“No one really checks permits,” your contractor says, waving away your concern. “It’s just a lot of paperwork and jumping through hoops. If anyone says anything, we can just get them later. No worries.”
Spoiler alert: There will be many worries – expensive, time-consuming worries, actually – if you don’t permit correctly in South Florida. If you ever hear anyone working on your home or business say these words, please run.
Unfortunately, this is a very real scenario we see all the time at Seacoast Construction. If you need more reasons why you should always hire a local, experienced company like ours, here are a few:
- Permits are not optional.
If you’re in the process of building new construction, adding on to your property, or even a seemingly small project like replacing windows, there’s a portion of Florida Building Code (section 104.1.1) to which you should pay strict attention:
“Any owner, authorized agent, or contractor who desires to construct, enlarge, alter, repair, move, demolish, or change the occupancy or occupant content of a building or structure, or any outside area being used as part of the building’s designated occupancy (single or mixed) or to erect, install, enlarge, alter, repair, remove, convert, or replace any electrical, gas, mechanical or plumbing system, the installation of which is regulated by the technical codes, or to cause any such work to be done, shall first make application to the building official and obtain the required permit for the work.”
Failure to get permits will result in citations.
- Citations are costly.
We’ve seen contractors start projects without waiting for permits, assuring the homeowners that this practice is commonplace in our industry. It is not. If construction is found not to be according to code, the project will need to be brought into compliance or construction must be removed. Both options affect the budget and original deadline of completion.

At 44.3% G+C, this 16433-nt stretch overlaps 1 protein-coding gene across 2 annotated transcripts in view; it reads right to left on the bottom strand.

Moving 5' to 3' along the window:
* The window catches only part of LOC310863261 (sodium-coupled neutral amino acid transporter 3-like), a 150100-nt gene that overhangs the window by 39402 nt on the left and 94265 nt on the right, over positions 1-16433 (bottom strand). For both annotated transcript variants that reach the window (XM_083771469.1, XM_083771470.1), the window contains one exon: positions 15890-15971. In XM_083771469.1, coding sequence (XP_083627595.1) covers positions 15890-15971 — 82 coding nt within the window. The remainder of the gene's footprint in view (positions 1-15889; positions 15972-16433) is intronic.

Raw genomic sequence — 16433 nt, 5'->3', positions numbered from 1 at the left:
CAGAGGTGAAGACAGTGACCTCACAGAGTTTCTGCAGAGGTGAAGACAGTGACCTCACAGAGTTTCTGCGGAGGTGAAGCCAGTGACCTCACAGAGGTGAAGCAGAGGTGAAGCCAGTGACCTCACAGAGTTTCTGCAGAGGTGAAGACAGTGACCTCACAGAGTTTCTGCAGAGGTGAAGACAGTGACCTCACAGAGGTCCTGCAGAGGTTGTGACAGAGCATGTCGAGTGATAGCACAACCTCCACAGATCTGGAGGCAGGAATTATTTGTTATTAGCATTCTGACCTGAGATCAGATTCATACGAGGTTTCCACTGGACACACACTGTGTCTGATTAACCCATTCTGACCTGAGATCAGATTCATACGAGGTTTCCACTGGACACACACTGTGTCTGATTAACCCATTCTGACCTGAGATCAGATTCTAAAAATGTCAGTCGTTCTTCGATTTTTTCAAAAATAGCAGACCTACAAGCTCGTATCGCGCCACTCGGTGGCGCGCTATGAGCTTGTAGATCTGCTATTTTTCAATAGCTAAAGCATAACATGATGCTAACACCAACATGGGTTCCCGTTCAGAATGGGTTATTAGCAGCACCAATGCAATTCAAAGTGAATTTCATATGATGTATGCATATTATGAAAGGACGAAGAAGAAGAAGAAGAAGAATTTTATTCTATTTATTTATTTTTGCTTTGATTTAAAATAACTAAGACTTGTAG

In South Florida, the permitting process is multi-layered and complicated, and a contractor who doesn’t have years of familiarity with it will do more harm than good.
- Never ignore the warning signs.
If someone other than your contractor obtains the building permit, consider it a red flag that they aren’t licensed in the State of Florida. Similarly, if they’re only available to work on weekends or evenings, they may be moonlighting and unlicensed.
And remember: Any request for large down payments before the work begins is not the standard operating procedure. At Seacoast Construction, we accept partial payments at various, agreed-upon points of progress.
Don’t get caught in an expensive home project that results in fines, extended construction times, and unsafe structures that can hurt your family. To file a complaint with the Florida Department of Business and Professional Regulation about a licensed or unlicensed contractor, go to http://www.myfloridalicense.com. For a contractor you can trust every step of the way, visit us at Seacoast Construction.
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